Moncton needs winter shelter as homeless numbers top 400, say outreach groups
Churches, non-profits struggling to keep up with demand, desperate for provincial help as winter approaches
Mickey Maguire has been homeless on and off since the age of 14.
"I grew up fast, I grew up hard," said the 47-year-old, sitting on the steps of the First Baptist Church in downtown Moncton.
Maguire is among the growing number of people in the city who are living outside in tents, or in shelters.
He is receiving support from Rev. Chris VanBuskirk and volunteers at St. George's Anglican Church, the John Howard Society and the YMCA ReConnect outreach program. Right now, Maguire does bicycle repairs to earn a few dollars, but he is trying to get social assistance so he can rent an apartment with his partner.
He has spent past winters outside, but this year is hoping for a place to live, and help for his addictions and mental health issues.
"It gets tiring," he said of life on the streets. "It's hard on the head, it's hard on the heart and soul."
Non-profits, churches weary
Trevor Goodwin, senior director of outreach services at the YMCA of Greater Moncton, estimates there are more than 400 people experiencing homelessness right now, and knows there won't be enough shelter beds this winter to keep them all safe.
"We have double the people, if not more, outside than we did last winter," said Goodwin. We need a space for at least 100 individuals."
On Monday, Goodwin sat in the basement of St. George's Anglican Church to update a group of 25 church leaders and volunteers from different denominations on the plan for the winter.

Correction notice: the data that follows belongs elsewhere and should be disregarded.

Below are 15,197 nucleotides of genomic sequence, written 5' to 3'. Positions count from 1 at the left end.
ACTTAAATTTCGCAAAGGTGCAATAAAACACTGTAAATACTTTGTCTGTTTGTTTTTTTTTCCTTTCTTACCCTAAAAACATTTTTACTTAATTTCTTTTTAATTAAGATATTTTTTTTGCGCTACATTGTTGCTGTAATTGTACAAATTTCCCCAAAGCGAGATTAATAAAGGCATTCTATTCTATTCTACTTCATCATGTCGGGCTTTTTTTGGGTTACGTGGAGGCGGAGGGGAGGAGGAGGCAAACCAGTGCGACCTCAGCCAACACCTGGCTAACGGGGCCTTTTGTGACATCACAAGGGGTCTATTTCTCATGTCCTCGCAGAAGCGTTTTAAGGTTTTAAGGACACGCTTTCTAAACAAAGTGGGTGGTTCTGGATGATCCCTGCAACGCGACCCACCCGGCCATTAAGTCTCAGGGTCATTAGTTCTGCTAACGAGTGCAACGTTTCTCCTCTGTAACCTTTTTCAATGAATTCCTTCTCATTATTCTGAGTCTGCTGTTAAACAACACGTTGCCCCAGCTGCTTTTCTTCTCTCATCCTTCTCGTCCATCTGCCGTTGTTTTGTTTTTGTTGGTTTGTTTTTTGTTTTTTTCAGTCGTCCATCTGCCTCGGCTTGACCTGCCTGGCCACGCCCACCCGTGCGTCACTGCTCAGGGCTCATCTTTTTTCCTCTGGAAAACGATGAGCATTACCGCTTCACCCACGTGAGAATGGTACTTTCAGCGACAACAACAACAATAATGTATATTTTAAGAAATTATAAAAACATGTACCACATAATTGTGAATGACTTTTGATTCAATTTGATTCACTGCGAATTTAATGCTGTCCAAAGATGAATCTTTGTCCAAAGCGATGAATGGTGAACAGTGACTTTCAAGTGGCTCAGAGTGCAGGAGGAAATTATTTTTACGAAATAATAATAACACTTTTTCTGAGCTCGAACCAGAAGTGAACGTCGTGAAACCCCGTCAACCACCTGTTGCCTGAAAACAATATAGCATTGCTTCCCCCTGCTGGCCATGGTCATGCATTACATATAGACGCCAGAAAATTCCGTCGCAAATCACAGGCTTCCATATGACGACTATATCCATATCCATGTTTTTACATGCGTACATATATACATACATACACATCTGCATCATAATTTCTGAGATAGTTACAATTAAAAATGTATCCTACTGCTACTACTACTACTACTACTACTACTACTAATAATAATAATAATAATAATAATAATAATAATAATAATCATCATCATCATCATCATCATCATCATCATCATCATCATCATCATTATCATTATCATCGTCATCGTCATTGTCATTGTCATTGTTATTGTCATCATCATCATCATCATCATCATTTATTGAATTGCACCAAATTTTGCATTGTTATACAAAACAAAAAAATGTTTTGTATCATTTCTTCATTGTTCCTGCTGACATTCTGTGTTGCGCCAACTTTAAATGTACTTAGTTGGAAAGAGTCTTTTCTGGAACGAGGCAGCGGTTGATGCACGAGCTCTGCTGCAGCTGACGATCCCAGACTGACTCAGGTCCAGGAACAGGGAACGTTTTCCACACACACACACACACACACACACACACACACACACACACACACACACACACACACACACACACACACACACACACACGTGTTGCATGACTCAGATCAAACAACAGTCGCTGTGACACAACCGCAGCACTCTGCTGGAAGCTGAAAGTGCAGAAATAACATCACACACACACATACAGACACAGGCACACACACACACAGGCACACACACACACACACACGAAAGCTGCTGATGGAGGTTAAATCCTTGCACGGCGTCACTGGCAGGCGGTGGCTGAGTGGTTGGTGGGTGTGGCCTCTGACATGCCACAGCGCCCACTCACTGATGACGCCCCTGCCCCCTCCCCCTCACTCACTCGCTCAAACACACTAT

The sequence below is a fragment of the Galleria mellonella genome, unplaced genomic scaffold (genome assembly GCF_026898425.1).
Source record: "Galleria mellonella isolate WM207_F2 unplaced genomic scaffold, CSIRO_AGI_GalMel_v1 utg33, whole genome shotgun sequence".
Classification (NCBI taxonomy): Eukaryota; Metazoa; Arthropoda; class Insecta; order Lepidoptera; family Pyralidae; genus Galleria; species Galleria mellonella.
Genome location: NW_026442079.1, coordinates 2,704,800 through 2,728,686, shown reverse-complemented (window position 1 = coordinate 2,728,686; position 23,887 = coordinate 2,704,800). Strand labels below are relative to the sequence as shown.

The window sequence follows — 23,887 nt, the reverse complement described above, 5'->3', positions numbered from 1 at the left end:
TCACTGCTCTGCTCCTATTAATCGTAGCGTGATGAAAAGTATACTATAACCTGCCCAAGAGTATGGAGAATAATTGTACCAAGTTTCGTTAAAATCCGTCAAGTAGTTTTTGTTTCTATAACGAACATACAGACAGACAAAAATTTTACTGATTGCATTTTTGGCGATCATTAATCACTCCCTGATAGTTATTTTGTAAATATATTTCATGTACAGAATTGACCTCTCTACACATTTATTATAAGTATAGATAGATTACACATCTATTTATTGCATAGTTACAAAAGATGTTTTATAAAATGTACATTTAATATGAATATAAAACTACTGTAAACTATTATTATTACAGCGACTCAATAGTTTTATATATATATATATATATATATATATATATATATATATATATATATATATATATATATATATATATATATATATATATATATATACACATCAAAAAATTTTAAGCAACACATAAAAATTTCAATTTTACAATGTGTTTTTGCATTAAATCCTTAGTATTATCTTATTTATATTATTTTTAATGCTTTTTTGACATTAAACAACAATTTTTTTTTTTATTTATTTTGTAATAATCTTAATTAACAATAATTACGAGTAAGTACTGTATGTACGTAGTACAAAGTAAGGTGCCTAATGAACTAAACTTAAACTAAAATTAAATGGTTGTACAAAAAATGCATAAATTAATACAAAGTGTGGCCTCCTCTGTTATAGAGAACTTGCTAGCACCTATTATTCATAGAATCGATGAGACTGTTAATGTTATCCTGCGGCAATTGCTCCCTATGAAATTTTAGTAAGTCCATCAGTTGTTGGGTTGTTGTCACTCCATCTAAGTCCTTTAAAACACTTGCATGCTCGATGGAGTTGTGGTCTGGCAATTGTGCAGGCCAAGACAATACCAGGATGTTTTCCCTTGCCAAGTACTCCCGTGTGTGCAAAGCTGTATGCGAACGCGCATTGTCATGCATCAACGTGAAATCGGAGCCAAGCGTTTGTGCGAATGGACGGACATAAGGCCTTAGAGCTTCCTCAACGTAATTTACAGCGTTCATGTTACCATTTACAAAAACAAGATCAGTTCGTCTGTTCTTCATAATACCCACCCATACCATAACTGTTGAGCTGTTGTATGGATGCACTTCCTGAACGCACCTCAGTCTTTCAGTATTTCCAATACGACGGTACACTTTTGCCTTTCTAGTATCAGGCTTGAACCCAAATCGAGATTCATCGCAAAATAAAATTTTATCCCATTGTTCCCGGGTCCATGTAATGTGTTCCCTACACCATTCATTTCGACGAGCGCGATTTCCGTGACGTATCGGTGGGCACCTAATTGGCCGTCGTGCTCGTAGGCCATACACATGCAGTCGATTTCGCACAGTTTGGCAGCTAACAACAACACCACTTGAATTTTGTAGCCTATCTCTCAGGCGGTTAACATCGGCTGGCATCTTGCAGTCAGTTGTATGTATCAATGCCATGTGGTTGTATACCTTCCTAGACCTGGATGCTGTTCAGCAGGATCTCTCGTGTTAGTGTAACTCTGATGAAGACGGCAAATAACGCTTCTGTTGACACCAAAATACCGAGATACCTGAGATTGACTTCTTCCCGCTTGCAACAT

Sitting in a large circle were mostly grey-haired people who cook and serve weekly suppers, deliver sandwiches, and try to help in any way they can.
VanBuskirk and his volunteers serve breakfast every morning from the church basement, and offer showers, bathrooms, laundry and Wi-Fi. In the past month, they have gone from serving about 50 people each morning, to more than 80.
"The affordable housing piece is certainly contributing," he said of the rising numbers. "There are others who really, truly want to be able to deal with their addiction, and are struggling to have the resources and supports to do that."
He worries his volunteers are wearing out after years of trying to help.
"I have zero answers," he said, pointing to detox, mental health, emergency and housing systems that are all failing.
"We have core systems that are broken."
Rita Beers, 84, has been volunteering at St. George's for the past three months as the shower monitor and says what she has seen has been "so surprising." She makes sure people stick to their 20-minute time limit, and on one occasion had to get help for someone who overdosed while in the bathroom.
Beers is a mother of seven, and is known as "Mama Beers."
"I feel for these people … because they're all age groups and I think to myself, I'm so happy that my kids are grown up and never went through this, because I'm not sure how I could have handled it if it had been my own kids."